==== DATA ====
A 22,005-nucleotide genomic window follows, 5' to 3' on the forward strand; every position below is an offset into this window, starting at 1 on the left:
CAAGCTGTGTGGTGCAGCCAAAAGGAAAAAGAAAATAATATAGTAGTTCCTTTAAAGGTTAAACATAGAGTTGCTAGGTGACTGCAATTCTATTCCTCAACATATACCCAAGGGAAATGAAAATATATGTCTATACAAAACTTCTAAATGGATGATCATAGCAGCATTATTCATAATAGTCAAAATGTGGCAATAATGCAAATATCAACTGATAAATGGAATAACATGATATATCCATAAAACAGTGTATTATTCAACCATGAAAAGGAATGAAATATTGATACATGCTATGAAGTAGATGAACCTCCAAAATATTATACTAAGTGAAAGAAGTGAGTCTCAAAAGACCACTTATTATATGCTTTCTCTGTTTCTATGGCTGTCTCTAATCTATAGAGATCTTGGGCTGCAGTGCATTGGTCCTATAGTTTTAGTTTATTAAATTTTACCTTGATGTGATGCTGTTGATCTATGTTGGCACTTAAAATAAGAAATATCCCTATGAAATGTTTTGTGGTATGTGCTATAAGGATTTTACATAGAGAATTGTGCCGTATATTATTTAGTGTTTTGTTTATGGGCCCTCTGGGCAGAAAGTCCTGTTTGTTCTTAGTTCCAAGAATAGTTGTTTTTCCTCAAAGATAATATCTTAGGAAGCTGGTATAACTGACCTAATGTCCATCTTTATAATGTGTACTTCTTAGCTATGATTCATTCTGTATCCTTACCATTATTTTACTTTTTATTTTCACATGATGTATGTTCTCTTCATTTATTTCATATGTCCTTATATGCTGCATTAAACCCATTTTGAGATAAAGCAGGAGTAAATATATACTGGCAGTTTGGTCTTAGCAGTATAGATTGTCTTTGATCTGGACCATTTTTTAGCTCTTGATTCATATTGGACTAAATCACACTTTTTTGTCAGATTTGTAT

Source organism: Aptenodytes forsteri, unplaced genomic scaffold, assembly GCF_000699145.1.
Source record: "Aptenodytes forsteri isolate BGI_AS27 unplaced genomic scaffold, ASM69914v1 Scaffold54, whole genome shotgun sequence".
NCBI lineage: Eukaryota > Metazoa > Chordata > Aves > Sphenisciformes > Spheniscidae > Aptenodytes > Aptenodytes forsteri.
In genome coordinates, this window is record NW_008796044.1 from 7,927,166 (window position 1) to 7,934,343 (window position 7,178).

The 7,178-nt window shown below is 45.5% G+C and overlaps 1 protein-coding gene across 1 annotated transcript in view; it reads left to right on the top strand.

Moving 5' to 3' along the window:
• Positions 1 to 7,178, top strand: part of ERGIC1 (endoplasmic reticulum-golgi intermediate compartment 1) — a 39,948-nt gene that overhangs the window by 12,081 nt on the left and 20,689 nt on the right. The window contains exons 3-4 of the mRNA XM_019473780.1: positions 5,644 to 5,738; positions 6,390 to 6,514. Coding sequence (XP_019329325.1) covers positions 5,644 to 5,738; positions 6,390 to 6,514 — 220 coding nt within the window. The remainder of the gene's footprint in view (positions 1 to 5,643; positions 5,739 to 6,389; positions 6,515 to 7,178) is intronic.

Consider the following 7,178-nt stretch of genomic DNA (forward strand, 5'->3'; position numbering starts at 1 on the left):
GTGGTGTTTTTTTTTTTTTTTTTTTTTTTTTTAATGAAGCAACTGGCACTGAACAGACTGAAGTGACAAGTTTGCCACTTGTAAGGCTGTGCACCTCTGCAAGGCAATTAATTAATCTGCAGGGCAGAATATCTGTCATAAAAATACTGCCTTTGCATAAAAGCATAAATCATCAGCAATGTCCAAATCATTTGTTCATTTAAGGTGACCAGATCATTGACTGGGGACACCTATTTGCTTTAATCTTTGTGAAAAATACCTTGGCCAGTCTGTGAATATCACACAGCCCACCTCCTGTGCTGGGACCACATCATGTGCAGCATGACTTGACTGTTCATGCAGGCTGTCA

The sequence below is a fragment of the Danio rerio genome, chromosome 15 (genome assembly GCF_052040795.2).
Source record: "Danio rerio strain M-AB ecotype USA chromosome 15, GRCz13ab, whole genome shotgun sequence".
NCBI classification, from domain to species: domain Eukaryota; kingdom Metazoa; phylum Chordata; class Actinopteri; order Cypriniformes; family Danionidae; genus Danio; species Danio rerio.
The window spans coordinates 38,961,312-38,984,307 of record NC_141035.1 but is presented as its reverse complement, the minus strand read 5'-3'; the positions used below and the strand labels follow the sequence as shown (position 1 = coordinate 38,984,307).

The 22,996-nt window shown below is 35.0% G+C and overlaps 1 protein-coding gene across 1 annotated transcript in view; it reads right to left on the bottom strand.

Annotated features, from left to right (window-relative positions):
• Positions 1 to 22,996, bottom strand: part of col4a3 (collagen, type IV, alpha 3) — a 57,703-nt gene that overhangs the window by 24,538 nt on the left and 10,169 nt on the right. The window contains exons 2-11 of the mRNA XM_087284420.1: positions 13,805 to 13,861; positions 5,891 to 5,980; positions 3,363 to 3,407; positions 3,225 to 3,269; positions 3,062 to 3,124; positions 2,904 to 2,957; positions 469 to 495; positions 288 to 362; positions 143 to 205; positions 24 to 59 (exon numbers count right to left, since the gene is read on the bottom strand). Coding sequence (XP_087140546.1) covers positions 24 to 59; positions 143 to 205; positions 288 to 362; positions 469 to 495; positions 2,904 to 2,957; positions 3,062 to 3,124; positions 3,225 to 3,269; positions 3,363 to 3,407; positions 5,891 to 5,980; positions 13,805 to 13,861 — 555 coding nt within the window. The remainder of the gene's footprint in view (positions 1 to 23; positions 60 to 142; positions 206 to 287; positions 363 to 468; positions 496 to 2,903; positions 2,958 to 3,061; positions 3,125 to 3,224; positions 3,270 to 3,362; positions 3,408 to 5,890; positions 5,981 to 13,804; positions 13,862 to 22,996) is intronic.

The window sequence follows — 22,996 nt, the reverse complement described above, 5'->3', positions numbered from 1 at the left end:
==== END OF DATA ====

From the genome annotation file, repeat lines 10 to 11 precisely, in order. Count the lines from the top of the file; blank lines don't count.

Consider the following 7,178-nt stretch of genomic DNA (forward strand, 5'->3'; position numbering starts at 1 on the left):
GTGGTGTTTTTTTTTTTTTTTTTTTTTTTTTTAATGAAGCAACTGGCACTGAACAGACTGAAGTGACAAGTTTGCCACTTGTAAGGCTGTGCACCTCTGCAAGGCAATTAATTAATCTGCAGGGCAGAATATCTGTCATAAAAATACTGCCTTTGCATAAAAGCATAAATCATCAGCAATGTCCAAATCATTTGTTCATTTAAGGTGACCAGATCATTGACTGGGGACACCTATTTGCTTTAATCTTTGTGAAAAATACCTTGGCCAGTCTGTGAATATCACACAGCCCACCTCCTGTGCTGGGACCACATCATGTGCAGCATGACTTGACTGTTCATGCAGGCTGTCA